School of Engineering / School of Science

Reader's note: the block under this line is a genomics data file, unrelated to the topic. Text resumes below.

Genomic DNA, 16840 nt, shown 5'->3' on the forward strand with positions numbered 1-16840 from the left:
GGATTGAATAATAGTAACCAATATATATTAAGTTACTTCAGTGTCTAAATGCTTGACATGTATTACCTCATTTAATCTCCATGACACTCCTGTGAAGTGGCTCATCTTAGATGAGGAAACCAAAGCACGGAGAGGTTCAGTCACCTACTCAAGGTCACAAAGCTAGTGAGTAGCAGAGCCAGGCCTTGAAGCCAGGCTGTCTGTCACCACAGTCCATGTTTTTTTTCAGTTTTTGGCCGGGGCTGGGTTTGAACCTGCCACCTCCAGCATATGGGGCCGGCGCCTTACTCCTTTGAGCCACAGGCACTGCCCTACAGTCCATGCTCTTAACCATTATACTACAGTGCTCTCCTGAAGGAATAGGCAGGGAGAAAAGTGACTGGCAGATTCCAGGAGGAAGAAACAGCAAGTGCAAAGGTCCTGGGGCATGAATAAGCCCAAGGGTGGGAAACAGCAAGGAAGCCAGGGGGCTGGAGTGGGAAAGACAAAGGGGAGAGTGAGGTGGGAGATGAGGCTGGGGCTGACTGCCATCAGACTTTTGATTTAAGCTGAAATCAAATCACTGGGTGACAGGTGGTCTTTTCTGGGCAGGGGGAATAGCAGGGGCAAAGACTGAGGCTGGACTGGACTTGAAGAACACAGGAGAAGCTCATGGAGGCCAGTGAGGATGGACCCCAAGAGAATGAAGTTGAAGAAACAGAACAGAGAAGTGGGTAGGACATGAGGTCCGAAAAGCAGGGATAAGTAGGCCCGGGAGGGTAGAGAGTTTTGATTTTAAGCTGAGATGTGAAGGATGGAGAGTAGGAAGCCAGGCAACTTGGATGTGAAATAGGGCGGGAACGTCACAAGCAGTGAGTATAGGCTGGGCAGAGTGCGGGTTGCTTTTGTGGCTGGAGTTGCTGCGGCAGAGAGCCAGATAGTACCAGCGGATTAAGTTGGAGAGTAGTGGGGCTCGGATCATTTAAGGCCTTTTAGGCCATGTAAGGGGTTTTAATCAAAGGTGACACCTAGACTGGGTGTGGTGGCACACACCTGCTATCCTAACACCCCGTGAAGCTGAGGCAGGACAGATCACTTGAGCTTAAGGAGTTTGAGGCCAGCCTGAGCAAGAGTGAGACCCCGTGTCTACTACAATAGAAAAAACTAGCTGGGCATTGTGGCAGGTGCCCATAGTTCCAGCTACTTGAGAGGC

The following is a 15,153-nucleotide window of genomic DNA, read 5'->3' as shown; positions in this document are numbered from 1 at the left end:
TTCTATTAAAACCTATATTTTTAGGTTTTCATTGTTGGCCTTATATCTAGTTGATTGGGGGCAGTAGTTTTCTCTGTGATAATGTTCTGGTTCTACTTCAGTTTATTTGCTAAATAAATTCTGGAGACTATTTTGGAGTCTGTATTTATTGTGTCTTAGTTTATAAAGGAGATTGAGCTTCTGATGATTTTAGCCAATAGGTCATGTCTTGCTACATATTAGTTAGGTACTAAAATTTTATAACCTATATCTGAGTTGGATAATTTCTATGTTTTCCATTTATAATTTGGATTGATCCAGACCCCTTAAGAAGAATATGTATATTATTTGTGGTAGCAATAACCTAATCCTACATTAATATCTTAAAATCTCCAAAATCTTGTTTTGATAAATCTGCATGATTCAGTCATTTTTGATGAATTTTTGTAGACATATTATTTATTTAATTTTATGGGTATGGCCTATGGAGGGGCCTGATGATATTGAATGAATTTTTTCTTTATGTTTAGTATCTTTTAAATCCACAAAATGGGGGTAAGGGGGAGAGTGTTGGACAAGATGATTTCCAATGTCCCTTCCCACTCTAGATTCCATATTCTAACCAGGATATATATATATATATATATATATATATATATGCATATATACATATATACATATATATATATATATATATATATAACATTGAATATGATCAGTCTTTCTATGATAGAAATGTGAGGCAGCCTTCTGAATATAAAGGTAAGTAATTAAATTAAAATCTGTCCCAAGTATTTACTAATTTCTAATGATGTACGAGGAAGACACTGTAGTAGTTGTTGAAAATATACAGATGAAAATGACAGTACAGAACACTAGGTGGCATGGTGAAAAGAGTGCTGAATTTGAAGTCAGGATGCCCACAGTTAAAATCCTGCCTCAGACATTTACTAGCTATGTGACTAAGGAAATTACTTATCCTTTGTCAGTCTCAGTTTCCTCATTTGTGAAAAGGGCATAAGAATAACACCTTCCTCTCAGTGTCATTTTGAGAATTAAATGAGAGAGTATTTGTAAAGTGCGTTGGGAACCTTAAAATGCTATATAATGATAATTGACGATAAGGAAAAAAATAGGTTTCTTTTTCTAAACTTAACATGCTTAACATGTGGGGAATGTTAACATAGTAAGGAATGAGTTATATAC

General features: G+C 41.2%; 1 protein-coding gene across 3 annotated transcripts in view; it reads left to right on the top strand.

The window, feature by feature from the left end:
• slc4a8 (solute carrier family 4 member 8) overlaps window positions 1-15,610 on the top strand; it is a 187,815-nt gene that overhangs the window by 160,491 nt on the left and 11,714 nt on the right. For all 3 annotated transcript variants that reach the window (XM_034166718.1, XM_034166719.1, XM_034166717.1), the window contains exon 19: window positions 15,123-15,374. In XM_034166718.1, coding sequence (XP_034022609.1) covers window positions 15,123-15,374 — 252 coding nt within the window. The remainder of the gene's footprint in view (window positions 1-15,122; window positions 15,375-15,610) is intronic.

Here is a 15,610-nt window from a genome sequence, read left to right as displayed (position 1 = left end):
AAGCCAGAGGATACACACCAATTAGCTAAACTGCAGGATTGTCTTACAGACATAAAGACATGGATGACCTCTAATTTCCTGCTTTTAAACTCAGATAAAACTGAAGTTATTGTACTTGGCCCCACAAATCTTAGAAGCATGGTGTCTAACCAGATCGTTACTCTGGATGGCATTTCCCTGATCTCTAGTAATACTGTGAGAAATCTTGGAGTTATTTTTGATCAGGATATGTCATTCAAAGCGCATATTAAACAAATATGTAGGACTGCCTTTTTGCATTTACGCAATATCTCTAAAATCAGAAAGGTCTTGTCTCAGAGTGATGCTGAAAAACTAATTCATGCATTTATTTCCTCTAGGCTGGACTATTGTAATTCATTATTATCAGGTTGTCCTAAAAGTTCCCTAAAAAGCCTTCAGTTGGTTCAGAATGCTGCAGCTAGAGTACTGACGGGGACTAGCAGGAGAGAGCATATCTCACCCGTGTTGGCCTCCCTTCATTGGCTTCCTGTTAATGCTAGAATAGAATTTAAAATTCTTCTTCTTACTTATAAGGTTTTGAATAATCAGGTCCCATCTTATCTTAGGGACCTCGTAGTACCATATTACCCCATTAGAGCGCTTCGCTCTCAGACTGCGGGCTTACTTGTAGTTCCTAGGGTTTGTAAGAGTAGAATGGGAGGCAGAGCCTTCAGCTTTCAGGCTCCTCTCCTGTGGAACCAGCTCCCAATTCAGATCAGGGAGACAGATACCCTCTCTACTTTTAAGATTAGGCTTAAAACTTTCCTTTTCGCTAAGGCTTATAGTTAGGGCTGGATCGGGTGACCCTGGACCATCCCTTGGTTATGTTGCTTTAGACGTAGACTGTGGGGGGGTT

One approach to increase community resilience to wildfire impacts is the enhancement of residential construction standards in an effort to provide protective shelters for families within their own homes. Current wildfire models reviewed in this study assume fire growth is unrestricted by vegetation fuel bed geometry; the head fire has attained a quasi-steady rate of spread; and the shielding effects of urban development are ignored. As a result, radiant heat flux may be significantly overestimated for small vegetation fires in road reserves, urban parklands, and similar scenarios. This paper proposes two new models to address this issue, and utilises two case studies for comparison against existing approaches. The findings are significant as this is the first study to analyse these factors from a fire engineering perspective, and to demonstrate that the use of landscape scale or siege wildfire models may not be appropriate within the urban context. The development of enhanced wildfire models will have a significant impact on town planning and construction practices in areas prone to wildfires, as well as firefighting suppression efforts when these events occur.
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